It’s been so long since I’ve updated this blog I’ve wondered if I should just start over. But then again, I’ve been silent for several reasons, many of which relate to what it’s like being in this new world of Tijuana, the State Department, and family change.
When I began the blog, I intended to post periodic updates about our family adventure as Mark started a new career in the Foreign Service. But back in January, the “adventure” became a rocky road, and we’ve spent most of our energy since then addressing a private family struggle.
We are OK, and the adventure does and will continue! But for several months I’ve felt like I have been in a state of suspended animation, waiting on changes that I do not and cannot control. As a family we have been waiting, of course, for our struggle to ease. But suspended animation is also common for other reasons in the Foreign Service. We arrived here in October 2014 and waited for three months for our belongings to arrive (they were sitting in a warehouse in San Diego, pending approval from the Mexican government). I’m still waiting for a security clearance to start a part-time job at the consulate (it’s been four months, and this is apparently common for family members being employed by the State Department at embassies and consulates — we are generally at the bottom of the list in terms of priority for clearances). Because of our family distractions, we have yet to explore Mexico as we had hoped, and I have put off studying Spanish until my schedule is more predictable. Then there’s the weirdest “wait” of all — we have barely arrived in Mexico and now know where we’ll be moving for Mark’s next posting because of the State Department’s way-early planning process for moves to other countries. Dominican Republic, here we come. In two years.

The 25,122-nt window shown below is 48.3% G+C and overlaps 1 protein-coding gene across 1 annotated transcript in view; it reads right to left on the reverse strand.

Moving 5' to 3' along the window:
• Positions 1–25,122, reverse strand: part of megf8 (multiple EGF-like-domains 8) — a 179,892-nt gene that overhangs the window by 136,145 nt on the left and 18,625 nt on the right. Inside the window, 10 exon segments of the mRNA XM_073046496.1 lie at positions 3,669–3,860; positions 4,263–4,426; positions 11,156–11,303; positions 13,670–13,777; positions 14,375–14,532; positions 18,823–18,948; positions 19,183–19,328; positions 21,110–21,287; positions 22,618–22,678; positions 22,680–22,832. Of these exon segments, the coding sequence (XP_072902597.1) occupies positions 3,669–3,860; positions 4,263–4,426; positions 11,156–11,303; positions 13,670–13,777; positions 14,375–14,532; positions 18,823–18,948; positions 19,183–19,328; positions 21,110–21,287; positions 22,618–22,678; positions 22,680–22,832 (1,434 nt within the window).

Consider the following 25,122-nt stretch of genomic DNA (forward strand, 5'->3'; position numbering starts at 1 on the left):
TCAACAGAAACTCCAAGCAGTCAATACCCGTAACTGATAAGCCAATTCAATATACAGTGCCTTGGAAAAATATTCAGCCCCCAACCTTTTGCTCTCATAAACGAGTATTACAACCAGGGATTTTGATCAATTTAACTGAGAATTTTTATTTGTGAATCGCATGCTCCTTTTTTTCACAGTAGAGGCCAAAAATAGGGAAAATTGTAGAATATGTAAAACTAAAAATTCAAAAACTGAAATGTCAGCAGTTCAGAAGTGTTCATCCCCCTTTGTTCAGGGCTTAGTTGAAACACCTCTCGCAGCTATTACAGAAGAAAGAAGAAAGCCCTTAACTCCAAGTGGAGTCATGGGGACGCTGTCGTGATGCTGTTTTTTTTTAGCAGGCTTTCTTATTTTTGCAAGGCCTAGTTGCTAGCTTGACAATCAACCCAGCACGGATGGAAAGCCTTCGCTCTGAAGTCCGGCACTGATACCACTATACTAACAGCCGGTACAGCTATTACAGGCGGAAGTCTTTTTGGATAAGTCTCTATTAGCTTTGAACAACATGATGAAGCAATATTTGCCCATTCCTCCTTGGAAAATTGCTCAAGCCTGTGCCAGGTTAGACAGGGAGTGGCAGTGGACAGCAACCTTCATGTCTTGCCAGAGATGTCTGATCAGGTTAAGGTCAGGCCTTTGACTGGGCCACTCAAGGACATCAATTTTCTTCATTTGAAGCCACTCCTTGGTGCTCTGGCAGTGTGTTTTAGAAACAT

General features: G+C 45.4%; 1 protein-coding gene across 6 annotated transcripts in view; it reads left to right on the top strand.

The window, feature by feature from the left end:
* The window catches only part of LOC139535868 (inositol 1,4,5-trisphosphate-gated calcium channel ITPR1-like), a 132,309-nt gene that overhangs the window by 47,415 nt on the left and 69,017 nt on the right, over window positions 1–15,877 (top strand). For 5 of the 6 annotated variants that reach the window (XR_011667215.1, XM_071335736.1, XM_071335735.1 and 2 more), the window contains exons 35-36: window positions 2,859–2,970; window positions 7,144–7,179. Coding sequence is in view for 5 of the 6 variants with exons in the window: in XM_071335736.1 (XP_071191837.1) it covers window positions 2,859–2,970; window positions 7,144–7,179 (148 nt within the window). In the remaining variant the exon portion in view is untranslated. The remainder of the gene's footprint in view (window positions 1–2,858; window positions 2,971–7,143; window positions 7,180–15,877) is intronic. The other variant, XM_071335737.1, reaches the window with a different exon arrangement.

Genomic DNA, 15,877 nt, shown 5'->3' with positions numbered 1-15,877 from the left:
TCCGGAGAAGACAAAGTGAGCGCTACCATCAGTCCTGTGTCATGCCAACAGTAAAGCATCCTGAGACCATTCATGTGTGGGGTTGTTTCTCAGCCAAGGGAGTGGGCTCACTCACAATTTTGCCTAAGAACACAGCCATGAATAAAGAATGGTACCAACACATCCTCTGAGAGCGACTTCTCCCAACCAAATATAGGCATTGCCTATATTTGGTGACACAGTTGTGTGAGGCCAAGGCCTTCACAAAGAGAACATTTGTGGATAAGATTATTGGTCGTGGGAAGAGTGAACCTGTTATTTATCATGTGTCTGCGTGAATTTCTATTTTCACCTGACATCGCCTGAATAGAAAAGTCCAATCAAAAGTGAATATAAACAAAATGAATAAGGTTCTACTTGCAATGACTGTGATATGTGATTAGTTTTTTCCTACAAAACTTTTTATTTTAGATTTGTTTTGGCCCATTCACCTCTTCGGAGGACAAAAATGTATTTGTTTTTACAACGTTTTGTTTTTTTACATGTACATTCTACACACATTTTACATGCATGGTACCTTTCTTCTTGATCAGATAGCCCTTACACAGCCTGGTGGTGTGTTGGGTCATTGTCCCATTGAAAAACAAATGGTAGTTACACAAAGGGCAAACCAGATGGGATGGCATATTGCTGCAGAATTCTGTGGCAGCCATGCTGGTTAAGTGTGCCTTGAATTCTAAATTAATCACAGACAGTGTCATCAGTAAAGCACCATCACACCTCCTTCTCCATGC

Paradoxically, much of my work as a therapist in the past has been around helping people to leave that “stuck” place of suspended animation so they can make the changes they want in their lives. But for the last few months, I’ve also come to appreciate how much is to be learned in these stuck places. Wendell Berry wrote about this type of learning in a quote I discovered in my 20s: “It comes in its own good time and its own way to the man who will go where it lives, and wait, and be ready, and watch. Hurry is beside the point, useless, an obstruction. The thing is to be attentively present. To sit and wait is as important as to move. Patience is as valuable as industry. What is to be known is always there. When it reveals itself to you, or when you come upon it, it is by chance. The only condition is your being there and being watchful.”
As we continue our journey, wherever and in whatever state, I will keep you posted.